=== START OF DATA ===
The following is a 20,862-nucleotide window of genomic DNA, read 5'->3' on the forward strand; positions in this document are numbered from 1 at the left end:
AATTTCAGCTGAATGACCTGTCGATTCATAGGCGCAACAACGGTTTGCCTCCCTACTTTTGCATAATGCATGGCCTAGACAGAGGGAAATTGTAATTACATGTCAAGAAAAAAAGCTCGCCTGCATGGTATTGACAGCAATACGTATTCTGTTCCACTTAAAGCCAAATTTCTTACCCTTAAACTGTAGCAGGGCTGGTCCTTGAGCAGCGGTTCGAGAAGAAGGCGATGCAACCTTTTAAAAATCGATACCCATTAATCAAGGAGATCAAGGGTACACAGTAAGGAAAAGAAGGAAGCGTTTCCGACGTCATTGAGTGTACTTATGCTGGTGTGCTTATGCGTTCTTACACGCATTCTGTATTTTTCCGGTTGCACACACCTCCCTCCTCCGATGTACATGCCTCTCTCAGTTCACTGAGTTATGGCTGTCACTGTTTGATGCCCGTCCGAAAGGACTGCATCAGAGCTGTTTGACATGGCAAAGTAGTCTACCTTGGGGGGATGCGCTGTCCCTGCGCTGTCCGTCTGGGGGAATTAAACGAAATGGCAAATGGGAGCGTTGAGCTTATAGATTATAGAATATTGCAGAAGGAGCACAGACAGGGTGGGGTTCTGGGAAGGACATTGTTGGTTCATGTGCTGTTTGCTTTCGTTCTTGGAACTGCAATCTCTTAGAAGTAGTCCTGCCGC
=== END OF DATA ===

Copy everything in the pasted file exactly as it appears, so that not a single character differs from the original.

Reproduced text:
The following is a 20,862-nucleotide window of genomic DNA, read 5'->3' on the forward strand; positions in this document are numbered from 1 at the left end:
AATTTCAGCTGAATGACCTGTCGATTCATAGGCGCAACAACGGTTTGCCTCCCTACTTTTGCATAATGCATGGCCTAGACAGAGGGAAATTGTAATTACATGTCAAGAAAAAAAGCTCGCCTGCATGGTATTGACAGCAATACGTATTCTGTTCCACTTAAAGCCAAATTTCTTACCCTTAAACTGTAGCAGGGCTGGTCCTTGAGCAGCGGTTCGAGAAGAAGGCGATGCAACCTTTTAAAAATCGATACCCATTAATCAAGGAGATCAAGGGTACACAGTAAGGAAAAGAAGGAAGCGTTTCCGACGTCATTGAGTGTACTTATGCTGGTGTGCTTATGCGTTCTTACACGCATTCTGTATTTTTCCGGTTGCACACACCTCCCTCCTCCGATGTACATGCCTCTCTCAGTTCACTGAGTTATGGCTGTCACTGTTTGATGCCCGTCCGAAAGGACTGCATCAGAGCTGTTTGACATGGCAAAGTAGTCTACCTTGGGGGGATGCGCTGTCCCTGCGCTGTCCGTCTGGGGGAATTAAACGAAATGGCAAATGGGAGCGTTGAGCTTATAGATTATAGAATATTGCAGAAGGAGCACAGACAGGGTGGGGTTCTGGGAAGGACATTGTTGGTTCATGTGCTGTTTGCTTTCGTTCTTGGAACTGCAATCTCTTAGAAGTAGTCCTGCCGC